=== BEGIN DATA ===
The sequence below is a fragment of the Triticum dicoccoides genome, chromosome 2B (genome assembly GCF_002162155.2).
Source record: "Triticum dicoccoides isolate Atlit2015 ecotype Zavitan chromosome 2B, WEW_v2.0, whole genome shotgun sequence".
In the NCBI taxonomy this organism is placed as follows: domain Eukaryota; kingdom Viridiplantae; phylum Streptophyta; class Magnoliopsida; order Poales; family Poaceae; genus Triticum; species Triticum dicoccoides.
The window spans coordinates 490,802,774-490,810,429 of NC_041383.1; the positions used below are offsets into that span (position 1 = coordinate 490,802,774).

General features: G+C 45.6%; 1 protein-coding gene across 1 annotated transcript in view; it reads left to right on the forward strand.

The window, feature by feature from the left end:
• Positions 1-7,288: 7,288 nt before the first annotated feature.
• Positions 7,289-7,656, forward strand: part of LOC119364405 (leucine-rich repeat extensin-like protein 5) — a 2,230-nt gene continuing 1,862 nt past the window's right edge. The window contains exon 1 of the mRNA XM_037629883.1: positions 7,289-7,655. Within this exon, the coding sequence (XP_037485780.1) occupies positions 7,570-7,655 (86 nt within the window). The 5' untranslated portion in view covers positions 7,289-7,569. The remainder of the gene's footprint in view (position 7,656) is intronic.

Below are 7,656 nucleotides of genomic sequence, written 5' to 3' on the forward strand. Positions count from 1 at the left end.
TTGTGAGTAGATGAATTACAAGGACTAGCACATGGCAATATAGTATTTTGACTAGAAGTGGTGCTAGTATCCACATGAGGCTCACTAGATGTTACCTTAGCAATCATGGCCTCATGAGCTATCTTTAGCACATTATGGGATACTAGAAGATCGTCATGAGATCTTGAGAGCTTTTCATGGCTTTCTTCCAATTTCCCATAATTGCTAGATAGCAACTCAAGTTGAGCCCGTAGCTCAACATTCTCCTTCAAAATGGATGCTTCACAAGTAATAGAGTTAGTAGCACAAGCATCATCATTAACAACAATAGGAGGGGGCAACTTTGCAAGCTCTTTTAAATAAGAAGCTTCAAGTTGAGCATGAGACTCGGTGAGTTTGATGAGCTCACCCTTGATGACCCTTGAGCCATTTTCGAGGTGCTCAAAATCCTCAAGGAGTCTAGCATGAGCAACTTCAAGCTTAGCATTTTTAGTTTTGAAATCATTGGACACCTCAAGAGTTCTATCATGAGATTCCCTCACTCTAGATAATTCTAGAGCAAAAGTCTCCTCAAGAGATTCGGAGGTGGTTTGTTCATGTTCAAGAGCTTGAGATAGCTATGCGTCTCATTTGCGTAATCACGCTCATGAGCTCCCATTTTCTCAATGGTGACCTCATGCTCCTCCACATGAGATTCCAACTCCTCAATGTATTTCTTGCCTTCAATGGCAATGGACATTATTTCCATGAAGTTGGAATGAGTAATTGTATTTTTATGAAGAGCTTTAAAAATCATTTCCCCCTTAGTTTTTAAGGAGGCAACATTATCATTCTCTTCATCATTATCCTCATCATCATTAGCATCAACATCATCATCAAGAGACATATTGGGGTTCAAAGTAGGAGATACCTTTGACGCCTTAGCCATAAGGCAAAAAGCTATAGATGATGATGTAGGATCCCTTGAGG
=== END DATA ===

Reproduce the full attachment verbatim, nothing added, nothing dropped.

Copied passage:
The sequence below is a fragment of the Triticum dicoccoides genome, chromosome 2B (genome assembly GCF_002162155.2).
Source record: "Triticum dicoccoides isolate Atlit2015 ecotype Zavitan chromosome 2B, WEW_v2.0, whole genome shotgun sequence".
In the NCBI taxonomy this organism is placed as follows: domain Eukaryota; kingdom Viridiplantae; phylum Streptophyta; class Magnoliopsida; order Poales; family Poaceae; genus Triticum; species Triticum dicoccoides.
The window spans coordinates 490,802,774-490,810,429 of NC_041383.1; the positions used below are offsets into that span (position 1 = coordinate 490,802,774).

General features: G+C 45.6%; 1 protein-coding gene across 1 annotated transcript in view; it reads left to right on the forward strand.

The window, feature by feature from the left end:
• Positions 1-7,288: 7,288 nt before the first annotated feature.
• Positions 7,289-7,656, forward strand: part of LOC119364405 (leucine-rich repeat extensin-like protein 5) — a 2,230-nt gene continuing 1,862 nt past the window's right edge. The window contains exon 1 of the mRNA XM_037629883.1: positions 7,289-7,655. Within this exon, the coding sequence (XP_037485780.1) occupies positions 7,570-7,655 (86 nt within the window). The 5' untranslated portion in view covers positions 7,289-7,569. The remainder of the gene's footprint in view (position 7,656) is intronic.

Below are 7,656 nucleotides of genomic sequence, written 5' to 3' on the forward strand. Positions count from 1 at the left end.
TTGTGAGTAGATGAATTACAAGGACTAGCACATGGCAATATAGTATTTTGACTAGAAGTGGTGCTAGTATCCACATGAGGCTCACTAGATGTTACCTTAGCAATCATGGCCTCATGAGCTATCTTTAGCACATTATGGGATACTAGAAGATCGTCATGAGATCTTGAGAGCTTTTCATGGCTTTCTTCCAATTTCCCATAATTGCTAGATAGCAACTCAAGTTGAGCCCGTAGCTCAACATTCTCCTTCAAAATGGATGCTTCACAAGTAATAGAGTTAGTAGCACAAGCATCATCATTAACAACAATAGGAGGGGGCAACTTTGCAAGCTCTTTTAAATAAGAAGCTTCAAGTTGAGCATGAGACTCGGTGAGTTTGATGAGCTCACCCTTGATGACCCTTGAGCCATTTTCGAGGTGCTCAAAATCCTCAAGGAGTCTAGCATGAGCAACTTCAAGCTTAGCATTTTTAGTTTTGAAATCATTGGACACCTCAAGAGTTCTATCATGAGATTCCCTCACTCTAGATAATTCTAGAGCAAAAGTCTCCTCAAGAGATTCGGAGGTGGTTTGTTCATGTTCAAGAGCTTGAGATAGCTATGCGTCTCATTTGCGTAATCACGCTCATGAGCTCCCATTTTCTCAATGGTGACCTCATGCTCCTCCACATGAGATTCCAACTCCTCAATGTATTTCTTGCCTTCAATGGCAATGGACATTATTTCCATGAAGTTGGAATGAGTAATTGTATTTTTATGAAGAGCTTTAAAAATCATTTCCCCCTTAGTTTTTAAGGAGGCAACATTATCATTCTCTTCATCATTATCCTCATCATCATTAGCATCAACATCATCATCAAGAGACATATTGGGGTTCAAAGTAGGAGATACCTTTGACGCCTTAGCCATAAGGCAAAAAGCTATAGATGATGATGTAGGATCCCTTGAGG